Born in Cologne in 1964, Italian photographer Stefano De Luigi currently lives in Paris and started his career working for the Grand Louvre Museum as a photographer from from 1989 to 1996. He has published 3 books: "Pornoland" (Thames & Hudson-2004), "Blanco" (Trolley, 2010), and "iDyssey" (Edition Bessard 2017).
His numerous awards include four World Press Photo awards (1998, 2007, 2010, 2011), the Eugene Smith fellowship grant (2008), the Getty Grant for editorial photography, the Days Japan International Photojournalism Award (2010), and the Syngenta Photography Award (2015).
Stefano works regularly with several international publications including The New Yorker, Geo, Paris Match, and Stern and has exhibited his work in New York, Paris, Geneva, Milan, Rome, London, Istanbul, and Athens.
Stefano De Luigi has been a member of the VII Agency since 2008.
Source: VII Photo
Africa is a continent.
But Africa is also a well-defined place in my mind.
Africa is unique. Every time I have had the opportunity of going there I have come face to face with incredible tragedies but also with the unwavering hope of its people.
Ever since my first journey to South Africa in 1989, where I saw Walter Sisulu walk free in Soweto after years of imprisonment, I continue to be both deeply moved and deeply shocked by all the stories I have witnessed and heard.
Every time I step onto African soil I know I will experience something deep, something that inevitably leads to a search for the meaning of life, something that, for me at least, surfaces from deep within when I am in Africa.
The questions raised call for humbleness, since often they are without answers. We know that the truth often lies in the middle folds of things.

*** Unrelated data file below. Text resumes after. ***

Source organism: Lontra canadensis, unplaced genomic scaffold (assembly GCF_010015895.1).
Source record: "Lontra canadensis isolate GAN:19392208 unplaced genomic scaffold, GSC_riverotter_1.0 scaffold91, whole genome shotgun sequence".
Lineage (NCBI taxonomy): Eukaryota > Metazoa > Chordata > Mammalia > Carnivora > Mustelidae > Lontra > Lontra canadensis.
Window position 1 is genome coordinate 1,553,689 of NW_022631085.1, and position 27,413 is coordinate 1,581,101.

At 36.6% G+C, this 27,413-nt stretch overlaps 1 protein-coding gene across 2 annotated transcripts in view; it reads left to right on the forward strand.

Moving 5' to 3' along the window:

This project aims to raise questions and provoke thoughts which could, perhaps, lead to some answers and which in turn could correspond to some truths.
I have tried to conceive this project as a poem. Or perhaps it would better be described as a ballad.
The ballad with verses which challenge and play with each other.
In the space between two facing photographs there is a story. One of the thousand stories I witnessed in Africa, one of the thousand questions I asked myself, one of the thousand experiences I was fortunate to live.
The photographs represent the two extremes of the story that links them: the beginning and the end.
I couldn't find a better form of expressive language to convey how Africa is an all-encompassing experience for any human being wishing to embrace it to its full.
A painful yet joyful ballad of my personal and ongoing relationship with this continent. This is why I have called it "This is Africa".
I should probably have called it "This is my vision of Africa" but it didn't sound the same. By no means does this mean it is the only view of Africa. I know it may seem inadequate and subjective. But so is everything in life, I guess.
So, This is Africa.
How does the look of a blind person look like? Can the blind show joy, happiness, disappoint, pain, suffering, pity, regret, with the only use of their eyes? The absence of sight can mean also the absence of complicity behind the camera's lens?
We always use the term blind to characterize a person, such as blond, fat, poor, rich.
And maybe, in some way, it is the truth. It doesn't matter if it happens in Africa, Asia, or the old Europe. The fact is, they cannot see the light, the colors, the daily scenes,
how awful or gorgeous they can be. The blind are a contrast. It is easier to ignore them, their handicap is hidden, but they do have it.
It's not necessary to turn the face to something or someone else, they won't see it.
They seem 'normal', but they're not. They have their own world, the same and another than ours, made of different feelings, different images, different colors. And dark.